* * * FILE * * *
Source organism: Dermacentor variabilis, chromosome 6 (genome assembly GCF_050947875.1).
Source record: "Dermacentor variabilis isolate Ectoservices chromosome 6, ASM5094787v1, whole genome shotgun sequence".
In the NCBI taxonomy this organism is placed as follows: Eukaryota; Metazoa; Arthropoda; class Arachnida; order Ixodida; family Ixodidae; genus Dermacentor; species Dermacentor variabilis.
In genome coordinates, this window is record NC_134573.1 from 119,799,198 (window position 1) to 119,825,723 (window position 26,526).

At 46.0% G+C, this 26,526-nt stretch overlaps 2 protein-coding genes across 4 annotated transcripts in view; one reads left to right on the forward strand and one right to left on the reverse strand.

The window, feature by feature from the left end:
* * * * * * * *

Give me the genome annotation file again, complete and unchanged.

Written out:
Source organism: Dermacentor variabilis, chromosome 6 (genome assembly GCF_050947875.1).
Source record: "Dermacentor variabilis isolate Ectoservices chromosome 6, ASM5094787v1, whole genome shotgun sequence".
In the NCBI taxonomy this organism is placed as follows: Eukaryota; Metazoa; Arthropoda; class Arachnida; order Ixodida; family Ixodidae; genus Dermacentor; species Dermacentor variabilis.
In genome coordinates, this window is record NC_134573.1 from 119,799,198 (window position 1) to 119,825,723 (window position 26,526).

At 46.0% G+C, this 26,526-nt stretch overlaps 2 protein-coding genes across 4 annotated transcripts in view; one reads left to right on the forward strand and one right to left on the reverse strand.

The window, feature by feature from the left end: